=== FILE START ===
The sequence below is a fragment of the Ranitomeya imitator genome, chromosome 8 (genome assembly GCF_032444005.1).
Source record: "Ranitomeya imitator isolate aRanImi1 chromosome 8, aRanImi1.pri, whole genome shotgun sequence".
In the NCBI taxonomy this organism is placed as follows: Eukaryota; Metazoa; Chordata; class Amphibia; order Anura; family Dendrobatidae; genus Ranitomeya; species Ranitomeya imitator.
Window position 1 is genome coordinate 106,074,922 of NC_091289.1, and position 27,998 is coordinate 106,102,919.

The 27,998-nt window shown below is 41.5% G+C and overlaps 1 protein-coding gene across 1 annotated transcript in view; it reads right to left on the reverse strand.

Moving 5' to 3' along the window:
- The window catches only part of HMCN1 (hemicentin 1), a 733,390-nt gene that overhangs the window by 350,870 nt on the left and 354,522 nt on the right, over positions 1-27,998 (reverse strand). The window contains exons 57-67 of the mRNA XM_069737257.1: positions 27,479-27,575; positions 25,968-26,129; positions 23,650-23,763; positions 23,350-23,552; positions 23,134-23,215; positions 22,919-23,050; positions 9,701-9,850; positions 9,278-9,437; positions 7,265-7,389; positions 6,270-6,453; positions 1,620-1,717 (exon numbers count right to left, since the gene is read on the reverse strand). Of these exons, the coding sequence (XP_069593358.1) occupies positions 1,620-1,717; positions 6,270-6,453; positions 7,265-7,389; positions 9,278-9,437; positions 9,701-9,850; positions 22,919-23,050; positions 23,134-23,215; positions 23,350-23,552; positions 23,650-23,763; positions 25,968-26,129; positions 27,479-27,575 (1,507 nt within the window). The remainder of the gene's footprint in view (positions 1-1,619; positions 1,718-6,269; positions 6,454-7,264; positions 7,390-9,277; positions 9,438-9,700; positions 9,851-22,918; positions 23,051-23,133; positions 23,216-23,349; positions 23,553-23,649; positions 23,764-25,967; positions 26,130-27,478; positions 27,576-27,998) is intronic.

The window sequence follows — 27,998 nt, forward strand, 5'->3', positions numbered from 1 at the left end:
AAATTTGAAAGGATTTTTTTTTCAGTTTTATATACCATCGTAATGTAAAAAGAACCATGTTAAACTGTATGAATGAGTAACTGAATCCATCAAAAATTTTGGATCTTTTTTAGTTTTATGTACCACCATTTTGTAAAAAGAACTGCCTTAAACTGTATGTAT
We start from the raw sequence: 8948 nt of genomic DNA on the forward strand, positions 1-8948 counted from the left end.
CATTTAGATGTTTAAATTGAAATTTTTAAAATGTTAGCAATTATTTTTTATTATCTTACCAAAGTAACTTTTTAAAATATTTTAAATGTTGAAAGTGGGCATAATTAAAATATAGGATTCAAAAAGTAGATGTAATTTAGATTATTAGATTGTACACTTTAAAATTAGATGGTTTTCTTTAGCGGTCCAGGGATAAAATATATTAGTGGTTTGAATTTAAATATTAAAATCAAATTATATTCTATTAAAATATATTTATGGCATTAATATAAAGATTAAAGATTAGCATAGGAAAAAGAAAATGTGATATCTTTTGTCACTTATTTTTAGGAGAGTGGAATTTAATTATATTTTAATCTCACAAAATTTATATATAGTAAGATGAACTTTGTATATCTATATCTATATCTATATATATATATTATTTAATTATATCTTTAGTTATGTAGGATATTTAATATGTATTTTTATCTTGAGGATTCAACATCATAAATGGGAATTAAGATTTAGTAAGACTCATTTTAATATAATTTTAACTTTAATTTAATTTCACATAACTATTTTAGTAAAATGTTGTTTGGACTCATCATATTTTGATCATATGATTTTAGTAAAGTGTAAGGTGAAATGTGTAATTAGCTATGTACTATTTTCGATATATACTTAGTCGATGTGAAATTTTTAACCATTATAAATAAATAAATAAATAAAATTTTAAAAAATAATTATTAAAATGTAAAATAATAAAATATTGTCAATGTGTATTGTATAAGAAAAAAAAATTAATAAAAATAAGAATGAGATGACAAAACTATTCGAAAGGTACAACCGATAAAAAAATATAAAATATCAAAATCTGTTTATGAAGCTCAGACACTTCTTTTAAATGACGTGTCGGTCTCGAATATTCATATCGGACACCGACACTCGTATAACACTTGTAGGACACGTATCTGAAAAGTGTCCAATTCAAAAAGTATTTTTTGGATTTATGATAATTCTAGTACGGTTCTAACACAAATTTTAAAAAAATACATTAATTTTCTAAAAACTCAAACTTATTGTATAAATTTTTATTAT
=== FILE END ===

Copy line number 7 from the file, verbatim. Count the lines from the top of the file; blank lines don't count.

- The window catches only part of HMCN1 (hemicentin 1), a 733,390-nt gene that overhangs the window by 350,870 nt on the left and 354,522 nt on the right, over positions 1-27,998 (reverse strand). The window contains exons 57-67 of the mRNA XM_069737257.1: positions 27,479-27,575; positions 25,968-26,129; positions 23,650-23,763; positions 23,350-23,552; positions 23,134-23,215; positions 22,919-23,050; positions 9,701-9,850; positions 9,278-9,437; positions 7,265-7,389; positions 6,270-6,453; positions 1,620-1,717 (exon numbers count right to left, since the gene is read on the reverse strand). Of these exons, the coding sequence (XP_069593358.1) occupies positions 1,620-1,717; positions 6,270-6,453; positions 7,265-7,389; positions 9,278-9,437; positions 9,701-9,850; positions 22,919-23,050; positions 23,134-23,215; positions 23,350-23,552; positions 23,650-23,763; positions 25,968-26,129; positions 27,479-27,575 (1,507 nt within the window). The remainder of the gene's footprint in view (positions 1-1,619; positions 1,718-6,269; positions 6,454-7,264; positions 7,390-9,277; positions 9,438-9,700; positions 9,851-22,918; positions 23,051-23,133; positions 23,216-23,349; positions 23,553-23,649; positions 23,764-25,967; positions 26,130-27,478; positions 27,576-27,998) is intronic.